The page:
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Dear Dr. Debug:
I am a wife who has been married to the same man for 23 years. I am on the verge of filing for divorce. We haven't seen eye-to-eye for years. It seems like we are just not meant to be together for our whole lives. I think this is a thought that rings true for a lot of adults like me who are approaching age 60. Marriages aren't what they used to be. For instance, people used to die at much younger ages than we do now. Signed: The Conflicts Seem to Never End.
The short answers to these questions are yes, we have unrealistic expectations about marriages based on old data and traditions, and, no, there is no such thing as a conflict-free relationship. Comprehensive answers to these questions are the subject matter of books, but I think I can point out a few things that might be helpful.
Divorce among all age groups, including those over 50, has been rising for many years. A widely-reported 2004 AARP survey of people between the ages of 40 and 79 showed that a majority of midlife divorces were initiated by women. Sixty-six percent of women asked for divorces, compared to 41 percent for men. Men, more often than women, were caught off guard by their spouse's request for divorce. Although many men were "surprised" by their wife's divorce action, the marital discontent had often festered for years.
The overwhelming primary reason that most people delayed divorce actions related to children. Fifty-eight percent of men and 37 percent of women in the AARP survey cited their children as the top reason the postponed a divorce for five years or longer. In the not-too-distant past, people did not live much past age 60, and thus, there was not much "free time" to contemplate what an independent life might be like. That has clearly changed.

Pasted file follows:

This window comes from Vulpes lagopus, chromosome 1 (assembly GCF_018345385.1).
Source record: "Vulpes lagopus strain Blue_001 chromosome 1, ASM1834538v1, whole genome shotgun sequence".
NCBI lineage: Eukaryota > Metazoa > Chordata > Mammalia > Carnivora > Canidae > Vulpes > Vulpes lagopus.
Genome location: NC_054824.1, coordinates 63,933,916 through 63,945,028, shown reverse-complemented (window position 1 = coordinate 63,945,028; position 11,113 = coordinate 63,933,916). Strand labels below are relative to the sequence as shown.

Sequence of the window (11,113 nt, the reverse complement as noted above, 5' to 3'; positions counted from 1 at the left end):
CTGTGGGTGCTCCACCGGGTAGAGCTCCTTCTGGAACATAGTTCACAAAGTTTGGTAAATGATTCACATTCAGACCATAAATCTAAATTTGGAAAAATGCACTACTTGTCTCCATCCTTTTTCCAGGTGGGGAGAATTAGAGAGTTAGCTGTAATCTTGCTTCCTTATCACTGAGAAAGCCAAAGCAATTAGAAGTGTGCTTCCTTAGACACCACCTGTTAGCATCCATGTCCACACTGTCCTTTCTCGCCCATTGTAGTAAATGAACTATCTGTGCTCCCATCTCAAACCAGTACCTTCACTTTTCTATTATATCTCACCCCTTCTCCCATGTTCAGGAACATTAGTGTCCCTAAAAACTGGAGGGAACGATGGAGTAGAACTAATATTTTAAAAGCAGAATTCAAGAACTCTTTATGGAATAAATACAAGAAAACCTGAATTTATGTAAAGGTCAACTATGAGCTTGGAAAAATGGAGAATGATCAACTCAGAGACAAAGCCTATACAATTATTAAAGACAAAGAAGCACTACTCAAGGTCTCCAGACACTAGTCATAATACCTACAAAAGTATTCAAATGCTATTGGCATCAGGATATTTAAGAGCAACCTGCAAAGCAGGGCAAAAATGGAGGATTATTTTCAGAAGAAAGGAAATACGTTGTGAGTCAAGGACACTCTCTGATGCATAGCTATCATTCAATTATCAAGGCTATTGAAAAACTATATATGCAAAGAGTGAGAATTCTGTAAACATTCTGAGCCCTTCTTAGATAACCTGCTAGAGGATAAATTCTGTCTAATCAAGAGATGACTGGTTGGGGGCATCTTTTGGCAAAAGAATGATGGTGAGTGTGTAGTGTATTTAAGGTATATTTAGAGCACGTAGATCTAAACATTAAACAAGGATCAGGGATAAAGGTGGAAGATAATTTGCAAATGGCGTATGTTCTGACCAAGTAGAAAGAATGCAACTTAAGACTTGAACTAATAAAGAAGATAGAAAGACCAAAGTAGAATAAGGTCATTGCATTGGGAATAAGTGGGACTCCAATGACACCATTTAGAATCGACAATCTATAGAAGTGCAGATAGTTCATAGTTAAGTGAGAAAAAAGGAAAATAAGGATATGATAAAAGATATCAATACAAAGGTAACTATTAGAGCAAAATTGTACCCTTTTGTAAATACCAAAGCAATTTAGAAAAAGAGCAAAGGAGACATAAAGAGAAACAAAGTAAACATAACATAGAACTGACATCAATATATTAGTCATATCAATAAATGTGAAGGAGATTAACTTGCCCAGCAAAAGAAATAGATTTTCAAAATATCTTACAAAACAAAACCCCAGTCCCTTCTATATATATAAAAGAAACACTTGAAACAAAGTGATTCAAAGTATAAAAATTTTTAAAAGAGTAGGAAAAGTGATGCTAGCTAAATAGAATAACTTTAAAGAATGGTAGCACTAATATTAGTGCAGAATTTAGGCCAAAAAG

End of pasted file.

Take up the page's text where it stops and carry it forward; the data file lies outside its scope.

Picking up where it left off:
We do not yet know for sure whether the increased divorce rate is a sign that we are coming to our senses about how difficult it is to stay happily married and we are more unwilling to pretend to be happy or conform to certain outmoded traditions or whether the increased rate is an indicator of increased problems in marriages. However, there are some things we know for sure. Divorce is a serious matter for older adults. People who stay married live four years longer than people who don't. Happily married people are much healthier than unhappy couples.
Since you did not specify exactly what kind of conflicts have been occurring in your relationship, I am not sure how to address the conflicts issue. However, here are a few things to keep in mind about marriages and conflicts.
In a large, 2002 Oklahoma survey, respondents who were divorced said that the two main reasons for divorce were (1) lack of commitment (85%), and (2) too much conflict and arguing (61%). Partner conflict can come from many sources, including disagreements about everything from the trivial to the significant. Each partner in a relationship has different personality styles, values, ideas, fantasies, time-structuring, opinions, likes and dislikes. Even very happy partners experience a large amount of differences and potential conflicts.